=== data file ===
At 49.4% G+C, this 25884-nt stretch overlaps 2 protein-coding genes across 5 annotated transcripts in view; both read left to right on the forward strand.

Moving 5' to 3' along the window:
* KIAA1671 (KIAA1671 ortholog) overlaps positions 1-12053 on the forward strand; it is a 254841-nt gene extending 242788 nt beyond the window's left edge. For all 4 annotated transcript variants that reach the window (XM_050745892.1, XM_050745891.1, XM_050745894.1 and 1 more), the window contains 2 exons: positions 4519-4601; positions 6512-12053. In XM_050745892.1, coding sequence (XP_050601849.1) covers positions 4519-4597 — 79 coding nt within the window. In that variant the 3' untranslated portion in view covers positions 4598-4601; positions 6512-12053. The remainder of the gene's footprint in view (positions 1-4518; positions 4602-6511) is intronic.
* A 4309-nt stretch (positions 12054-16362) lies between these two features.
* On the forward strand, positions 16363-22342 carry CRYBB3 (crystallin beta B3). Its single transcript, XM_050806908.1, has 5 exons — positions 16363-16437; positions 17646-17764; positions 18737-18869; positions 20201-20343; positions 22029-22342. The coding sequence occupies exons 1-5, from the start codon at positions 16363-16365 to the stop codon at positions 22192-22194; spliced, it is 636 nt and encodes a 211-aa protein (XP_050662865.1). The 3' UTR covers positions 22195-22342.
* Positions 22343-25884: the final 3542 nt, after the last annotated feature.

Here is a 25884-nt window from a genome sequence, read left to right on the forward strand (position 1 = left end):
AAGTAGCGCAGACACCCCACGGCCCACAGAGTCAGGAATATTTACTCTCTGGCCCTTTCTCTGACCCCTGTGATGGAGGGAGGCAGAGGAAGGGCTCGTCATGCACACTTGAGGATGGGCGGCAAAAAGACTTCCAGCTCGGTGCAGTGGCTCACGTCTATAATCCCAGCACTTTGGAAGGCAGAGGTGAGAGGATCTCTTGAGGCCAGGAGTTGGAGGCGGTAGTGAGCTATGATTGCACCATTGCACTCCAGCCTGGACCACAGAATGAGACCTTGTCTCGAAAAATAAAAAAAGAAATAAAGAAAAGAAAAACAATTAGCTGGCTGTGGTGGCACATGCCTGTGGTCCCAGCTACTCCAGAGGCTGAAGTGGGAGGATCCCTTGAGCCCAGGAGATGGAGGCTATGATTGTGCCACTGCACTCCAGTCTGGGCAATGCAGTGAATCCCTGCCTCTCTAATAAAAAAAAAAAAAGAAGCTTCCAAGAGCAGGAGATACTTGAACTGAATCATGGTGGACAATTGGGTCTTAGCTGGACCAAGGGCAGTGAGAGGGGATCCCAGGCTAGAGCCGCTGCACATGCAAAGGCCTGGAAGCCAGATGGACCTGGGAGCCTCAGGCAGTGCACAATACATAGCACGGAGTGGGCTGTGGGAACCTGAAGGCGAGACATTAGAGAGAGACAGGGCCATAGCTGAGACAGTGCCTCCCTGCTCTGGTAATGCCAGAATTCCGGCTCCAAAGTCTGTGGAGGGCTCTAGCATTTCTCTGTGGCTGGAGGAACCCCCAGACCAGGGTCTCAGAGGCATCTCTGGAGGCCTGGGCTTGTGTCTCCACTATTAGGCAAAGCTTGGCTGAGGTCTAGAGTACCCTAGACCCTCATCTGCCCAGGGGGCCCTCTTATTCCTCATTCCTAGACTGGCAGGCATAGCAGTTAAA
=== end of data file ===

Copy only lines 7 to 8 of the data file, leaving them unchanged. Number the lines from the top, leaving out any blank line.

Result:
Here is a 25884-nt window from a genome sequence, read left to right on the forward strand (position 1 = left end):
AAGTAGCGCAGACACCCCACGGCCCACAGAGTCAGGAATATTTACTCTCTGGCCCTTTCTCTGACCCCTGTGATGGAGGGAGGCAGAGGAAGGGCTCGTCATGCACACTTGAGGATGGGCGGCAAAAAGACTTCCAGCTCGGTGCAGTGGCTCACGTCTATAATCCCAGCACTTTGGAAGGCAGAGGTGAGAGGATCTCTTGAGGCCAGGAGTTGGAGGCGGTAGTGAGCTATGATTGCACCATTGCACTCCAGCCTGGACCACAGAATGAGACCTTGTCTCGAAAAATAAAAAAAGAAATAAAGAAAAGAAAAACAATTAGCTGGCTGTGGTGGCACATGCCTGTGGTCCCAGCTACTCCAGAGGCTGAAGTGGGAGGATCCCTTGAGCCCAGGAGATGGAGGCTATGATTGTGCCACTGCACTCCAGTCTGGGCAATGCAGTGAATCCCTGCCTCTCTAATAAAAAAAAAAAAAGAAGCTTCCAAGAGCAGGAGATACTTGAACTGAATCATGGTGGACAATTGGGTCTTAGCTGGACCAAGGGCAGTGAGAGGGGATCCCAGGCTAGAGCCGCTGCACATGCAAAGGCCTGGAAGCCAGATGGACCTGGGAGCCTCAGGCAGTGCACAATACATAGCACGGAGTGGGCTGTGGGAACCTGAAGGCGAGACATTAGAGAGAGACAGGGCCATAGCTGAGACAGTGCCTCCCTGCTCTGGTAATGCCAGAATTCCGGCTCCAAAGTCTGTGGAGGGCTCTAGCATTTCTCTGTGGCTGGAGGAACCCCCAGACCAGGGTCTCAGAGGCATCTCTGGAGGCCTGGGCTTGTGTCTCCACTATTAGGCAAAGCTTGGCTGAGGTCTAGAGTACCCTAGACCCTCATCTGCCCAGGGGGCCCTCTTATTCCTCATTCCTAGACTGGCAGGCATAGCAGTTAAA